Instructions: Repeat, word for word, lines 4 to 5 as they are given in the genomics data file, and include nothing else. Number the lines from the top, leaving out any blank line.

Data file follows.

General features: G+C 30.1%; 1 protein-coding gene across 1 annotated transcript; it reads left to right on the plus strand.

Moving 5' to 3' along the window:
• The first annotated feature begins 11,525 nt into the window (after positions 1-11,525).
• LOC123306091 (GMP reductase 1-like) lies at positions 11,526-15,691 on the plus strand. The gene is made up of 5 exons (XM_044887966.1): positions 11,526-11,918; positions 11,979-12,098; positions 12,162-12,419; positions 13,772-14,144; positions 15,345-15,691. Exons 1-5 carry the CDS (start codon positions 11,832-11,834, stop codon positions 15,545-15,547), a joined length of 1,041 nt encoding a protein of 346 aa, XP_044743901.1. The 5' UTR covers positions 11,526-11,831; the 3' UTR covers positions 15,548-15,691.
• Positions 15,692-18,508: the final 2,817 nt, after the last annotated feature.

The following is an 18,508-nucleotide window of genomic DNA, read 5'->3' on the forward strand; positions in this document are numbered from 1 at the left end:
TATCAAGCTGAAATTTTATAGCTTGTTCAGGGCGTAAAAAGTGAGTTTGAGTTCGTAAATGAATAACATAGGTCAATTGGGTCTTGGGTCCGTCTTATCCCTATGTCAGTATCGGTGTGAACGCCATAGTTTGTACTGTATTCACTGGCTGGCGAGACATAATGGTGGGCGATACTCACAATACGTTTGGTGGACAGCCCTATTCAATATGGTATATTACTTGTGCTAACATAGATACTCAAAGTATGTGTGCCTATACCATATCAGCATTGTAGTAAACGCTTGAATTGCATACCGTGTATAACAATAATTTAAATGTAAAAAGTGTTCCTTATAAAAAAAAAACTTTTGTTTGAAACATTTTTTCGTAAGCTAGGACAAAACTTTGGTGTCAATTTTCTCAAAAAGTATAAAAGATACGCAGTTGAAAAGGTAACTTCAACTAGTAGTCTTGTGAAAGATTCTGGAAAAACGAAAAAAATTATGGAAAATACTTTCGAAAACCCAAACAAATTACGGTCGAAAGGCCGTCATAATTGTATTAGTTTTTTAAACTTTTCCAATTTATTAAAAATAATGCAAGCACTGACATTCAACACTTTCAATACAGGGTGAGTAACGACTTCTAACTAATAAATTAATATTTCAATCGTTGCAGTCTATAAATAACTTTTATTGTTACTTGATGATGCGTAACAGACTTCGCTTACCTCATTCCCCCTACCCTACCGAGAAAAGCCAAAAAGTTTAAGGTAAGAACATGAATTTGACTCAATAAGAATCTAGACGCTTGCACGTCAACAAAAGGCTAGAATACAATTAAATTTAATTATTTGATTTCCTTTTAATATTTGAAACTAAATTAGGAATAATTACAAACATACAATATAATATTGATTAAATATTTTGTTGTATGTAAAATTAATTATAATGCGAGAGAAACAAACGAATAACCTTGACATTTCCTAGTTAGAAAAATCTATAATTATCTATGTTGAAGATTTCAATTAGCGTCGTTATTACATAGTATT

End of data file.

• LOC123306091 (GMP reductase 1-like) lies at positions 11,526-15,691 on the plus strand. The gene is made up of 5 exons (XM_044887966.1): positions 11,526-11,918; positions 11,979-12,098; positions 12,162-12,419; positions 13,772-14,144; positions 15,345-15,691. Exons 1-5 carry the CDS (start codon positions 11,832-11,834, stop codon positions 15,545-15,547), a joined length of 1,041 nt encoding a protein of 346 aa, XP_044743901.1. The 5' UTR covers positions 11,526-11,831; the 3' UTR covers positions 15,548-15,691.
• Positions 15,692-18,508: the final 2,817 nt, after the last annotated feature.